John Chandler Moore (American, ca. 1802–1874), maker of service; James Dixon & Sons of Sheffield, England (British, active 1806–after 1887), maker of tray; Ball, Tompkins & Black (American, active 1839–51), retailer
69.141.1a-d: Overall 17 3/16 x 9 3/4 x 8 9/16 in., 2351.3 grams (43.7 x 24.8 x 21.7 cm, 75.597 troy ounces); 69.141.2a,b: Overall 8 15/16 x 7 1/8 x 5 5/16 in., 776.9 grams (22.7 x 18.1 x 13.5 cm, 24.978 troy ounces); 69.141.3: Overall 8 5/16 x 5 1/16 x 4 3/16 in., 491.6 grams (21.1 x 12.8 x 10.6 cm, 15.805 troy ounces); 69.141.4: Overall 2 3/4 x 36 15/16 x 23 1/8 in., 9114.4 grams (7 x 93.8 x 58.7 cm, 293.037 troy ounces)
Gift of Mrs. F. R. Lefferts, 1969 (69.141.1-4)
This tea and coffee service was presented to Marshall Lefferts (18211876) upon his retirement as president of the companies that installed the first telegraph wires to link New York with Boston and Buffalo. Each piece is engraved with a version of the following inscription: "To MARSHALL LEFFERTS, ESQ. President of the New York and New England and New York State Telegraph Companies, from the Stockholders & Associated Press of New York City. As a token of the satisfaction and confidence inspired by his efficient services in advancing the cause and credit of the Telegraph System, the noblest enterprize of this eventful age. New York, June 25, 1850."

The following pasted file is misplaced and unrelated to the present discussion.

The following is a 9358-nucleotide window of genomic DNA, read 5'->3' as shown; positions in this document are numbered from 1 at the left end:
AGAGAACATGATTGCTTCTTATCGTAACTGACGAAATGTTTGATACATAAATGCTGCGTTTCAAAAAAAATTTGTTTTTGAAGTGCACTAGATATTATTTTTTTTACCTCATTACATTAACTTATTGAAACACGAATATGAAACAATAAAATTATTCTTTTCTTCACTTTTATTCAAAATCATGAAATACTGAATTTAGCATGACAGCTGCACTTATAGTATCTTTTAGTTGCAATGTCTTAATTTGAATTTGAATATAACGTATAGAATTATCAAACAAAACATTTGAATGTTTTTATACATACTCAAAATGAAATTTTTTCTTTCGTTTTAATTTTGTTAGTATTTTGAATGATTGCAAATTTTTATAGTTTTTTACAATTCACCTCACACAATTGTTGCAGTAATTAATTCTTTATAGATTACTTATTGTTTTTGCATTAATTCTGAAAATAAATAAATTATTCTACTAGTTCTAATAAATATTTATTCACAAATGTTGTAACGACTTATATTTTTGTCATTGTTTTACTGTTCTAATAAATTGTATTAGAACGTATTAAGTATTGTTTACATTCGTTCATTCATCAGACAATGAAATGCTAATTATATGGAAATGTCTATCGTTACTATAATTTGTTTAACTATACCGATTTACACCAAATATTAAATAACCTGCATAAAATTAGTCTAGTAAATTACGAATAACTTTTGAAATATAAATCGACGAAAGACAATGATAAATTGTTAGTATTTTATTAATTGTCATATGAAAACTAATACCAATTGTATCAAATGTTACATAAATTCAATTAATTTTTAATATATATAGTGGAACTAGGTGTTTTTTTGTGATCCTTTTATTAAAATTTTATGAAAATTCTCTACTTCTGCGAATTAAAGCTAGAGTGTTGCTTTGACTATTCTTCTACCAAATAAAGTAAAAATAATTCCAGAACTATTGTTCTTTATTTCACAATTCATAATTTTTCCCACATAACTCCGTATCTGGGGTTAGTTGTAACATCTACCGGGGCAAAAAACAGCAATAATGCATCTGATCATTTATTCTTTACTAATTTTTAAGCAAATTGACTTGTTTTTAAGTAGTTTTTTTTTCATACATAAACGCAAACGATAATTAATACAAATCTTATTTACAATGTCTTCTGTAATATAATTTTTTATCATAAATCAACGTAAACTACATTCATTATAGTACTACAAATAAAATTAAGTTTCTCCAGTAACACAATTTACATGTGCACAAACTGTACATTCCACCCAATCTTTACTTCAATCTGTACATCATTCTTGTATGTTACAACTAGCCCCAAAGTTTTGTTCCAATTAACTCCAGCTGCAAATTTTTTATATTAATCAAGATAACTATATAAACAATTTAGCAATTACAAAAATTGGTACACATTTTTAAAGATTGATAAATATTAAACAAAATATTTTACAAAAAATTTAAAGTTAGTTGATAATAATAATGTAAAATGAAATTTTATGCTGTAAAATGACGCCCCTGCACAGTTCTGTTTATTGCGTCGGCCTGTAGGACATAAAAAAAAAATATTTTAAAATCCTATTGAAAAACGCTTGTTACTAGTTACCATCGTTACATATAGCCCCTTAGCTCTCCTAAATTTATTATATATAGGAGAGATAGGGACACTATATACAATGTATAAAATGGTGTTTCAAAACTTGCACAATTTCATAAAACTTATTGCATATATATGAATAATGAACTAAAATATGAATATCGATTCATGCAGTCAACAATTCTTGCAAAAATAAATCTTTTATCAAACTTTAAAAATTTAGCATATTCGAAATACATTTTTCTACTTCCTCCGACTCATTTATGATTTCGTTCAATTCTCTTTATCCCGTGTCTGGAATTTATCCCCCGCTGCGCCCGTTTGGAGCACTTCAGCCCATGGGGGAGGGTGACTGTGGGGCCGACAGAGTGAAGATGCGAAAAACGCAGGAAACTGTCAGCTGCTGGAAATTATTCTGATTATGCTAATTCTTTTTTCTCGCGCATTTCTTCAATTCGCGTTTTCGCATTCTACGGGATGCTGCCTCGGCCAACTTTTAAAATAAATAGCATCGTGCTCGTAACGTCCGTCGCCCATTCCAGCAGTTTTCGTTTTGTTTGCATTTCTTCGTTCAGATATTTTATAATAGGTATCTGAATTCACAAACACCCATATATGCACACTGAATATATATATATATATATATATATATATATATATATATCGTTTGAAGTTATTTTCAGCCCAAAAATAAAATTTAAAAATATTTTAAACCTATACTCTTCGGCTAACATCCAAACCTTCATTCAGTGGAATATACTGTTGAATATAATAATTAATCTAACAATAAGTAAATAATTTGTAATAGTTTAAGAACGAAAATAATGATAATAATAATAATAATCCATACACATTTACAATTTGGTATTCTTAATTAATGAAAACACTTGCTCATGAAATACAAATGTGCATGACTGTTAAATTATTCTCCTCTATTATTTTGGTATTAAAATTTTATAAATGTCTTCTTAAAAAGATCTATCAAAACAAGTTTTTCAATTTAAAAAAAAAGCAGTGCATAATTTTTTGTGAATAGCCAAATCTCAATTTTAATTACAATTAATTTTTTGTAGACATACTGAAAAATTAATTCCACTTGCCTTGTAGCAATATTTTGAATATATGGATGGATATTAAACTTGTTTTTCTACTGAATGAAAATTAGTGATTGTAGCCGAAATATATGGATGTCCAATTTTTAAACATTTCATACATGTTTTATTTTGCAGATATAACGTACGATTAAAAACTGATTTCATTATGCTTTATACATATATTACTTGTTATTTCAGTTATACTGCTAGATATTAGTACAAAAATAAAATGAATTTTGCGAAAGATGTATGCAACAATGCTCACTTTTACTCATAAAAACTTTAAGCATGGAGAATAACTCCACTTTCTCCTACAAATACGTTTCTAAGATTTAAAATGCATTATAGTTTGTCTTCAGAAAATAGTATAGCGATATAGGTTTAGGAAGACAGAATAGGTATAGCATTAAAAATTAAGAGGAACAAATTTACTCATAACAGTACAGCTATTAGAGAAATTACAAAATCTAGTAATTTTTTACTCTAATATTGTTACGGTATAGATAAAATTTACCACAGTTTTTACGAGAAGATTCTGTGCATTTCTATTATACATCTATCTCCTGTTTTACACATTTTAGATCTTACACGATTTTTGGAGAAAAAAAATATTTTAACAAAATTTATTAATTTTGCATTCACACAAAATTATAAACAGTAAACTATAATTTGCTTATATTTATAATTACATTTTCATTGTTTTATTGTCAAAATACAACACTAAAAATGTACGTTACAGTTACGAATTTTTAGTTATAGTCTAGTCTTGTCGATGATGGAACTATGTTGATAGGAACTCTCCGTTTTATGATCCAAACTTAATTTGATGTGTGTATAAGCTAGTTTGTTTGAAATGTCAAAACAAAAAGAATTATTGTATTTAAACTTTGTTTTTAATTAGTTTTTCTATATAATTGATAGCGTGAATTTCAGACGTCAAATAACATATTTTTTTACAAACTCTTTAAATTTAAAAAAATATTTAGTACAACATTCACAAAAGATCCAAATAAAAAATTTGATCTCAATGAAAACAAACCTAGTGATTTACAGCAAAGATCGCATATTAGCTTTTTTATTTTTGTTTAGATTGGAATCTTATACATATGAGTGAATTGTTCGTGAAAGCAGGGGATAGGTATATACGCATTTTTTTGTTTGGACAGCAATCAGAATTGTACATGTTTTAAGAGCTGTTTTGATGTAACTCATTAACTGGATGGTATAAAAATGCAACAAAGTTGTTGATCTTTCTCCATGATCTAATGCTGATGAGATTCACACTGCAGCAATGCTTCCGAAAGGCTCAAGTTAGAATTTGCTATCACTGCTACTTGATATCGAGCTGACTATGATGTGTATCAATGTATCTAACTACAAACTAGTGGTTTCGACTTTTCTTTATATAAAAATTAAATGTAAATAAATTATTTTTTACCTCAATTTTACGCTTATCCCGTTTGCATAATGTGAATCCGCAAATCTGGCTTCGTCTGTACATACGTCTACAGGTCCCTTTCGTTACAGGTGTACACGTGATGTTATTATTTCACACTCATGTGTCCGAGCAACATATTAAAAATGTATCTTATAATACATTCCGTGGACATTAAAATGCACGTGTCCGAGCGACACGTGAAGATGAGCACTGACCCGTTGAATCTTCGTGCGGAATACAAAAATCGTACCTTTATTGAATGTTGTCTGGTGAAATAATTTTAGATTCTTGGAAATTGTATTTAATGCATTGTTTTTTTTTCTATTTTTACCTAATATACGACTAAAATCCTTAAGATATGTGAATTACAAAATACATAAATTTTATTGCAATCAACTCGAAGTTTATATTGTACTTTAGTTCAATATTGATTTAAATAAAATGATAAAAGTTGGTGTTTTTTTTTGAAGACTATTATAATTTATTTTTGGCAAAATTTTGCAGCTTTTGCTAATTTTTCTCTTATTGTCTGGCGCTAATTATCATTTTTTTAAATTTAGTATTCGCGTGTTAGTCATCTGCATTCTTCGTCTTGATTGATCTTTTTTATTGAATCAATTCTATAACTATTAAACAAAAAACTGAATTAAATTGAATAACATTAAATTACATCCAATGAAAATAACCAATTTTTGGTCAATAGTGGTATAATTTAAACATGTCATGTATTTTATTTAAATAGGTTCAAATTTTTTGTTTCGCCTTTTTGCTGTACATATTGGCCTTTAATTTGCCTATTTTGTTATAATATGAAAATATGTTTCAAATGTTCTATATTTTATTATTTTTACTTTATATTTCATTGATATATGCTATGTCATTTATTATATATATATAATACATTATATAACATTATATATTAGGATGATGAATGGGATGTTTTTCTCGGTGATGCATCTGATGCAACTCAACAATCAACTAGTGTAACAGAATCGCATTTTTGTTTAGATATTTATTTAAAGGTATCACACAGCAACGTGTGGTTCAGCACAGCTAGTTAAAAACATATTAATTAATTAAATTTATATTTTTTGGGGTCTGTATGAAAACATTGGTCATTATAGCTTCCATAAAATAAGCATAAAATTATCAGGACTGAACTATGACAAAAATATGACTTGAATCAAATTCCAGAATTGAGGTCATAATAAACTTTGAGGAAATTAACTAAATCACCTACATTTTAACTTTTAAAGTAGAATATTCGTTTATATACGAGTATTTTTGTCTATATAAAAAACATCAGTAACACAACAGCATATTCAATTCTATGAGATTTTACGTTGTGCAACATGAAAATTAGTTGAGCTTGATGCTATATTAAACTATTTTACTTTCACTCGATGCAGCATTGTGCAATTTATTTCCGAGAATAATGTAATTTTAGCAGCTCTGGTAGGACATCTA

The service, which originally included several other pieces, is decorated with the robust, naturalistic repoussé motifs typical of the Rococo Revival style. The kettle features a symbolic allusion to Lefferts' achievements in the figure of Zeus holding lightning bolts, which is affixed to the cover as a finial. Although designed and manufactured by John Chandler Moore (who later worked for Tiffany & Company), the service was retailed by the New York firm of Ball, Tompkins & Black. The Sheffield, England, firm of James Dixon & Sons manufactured the substantial accompanying tray, also retailed by Ball, Tompkins & Black and engraved with the same inscription as on other parts of the service.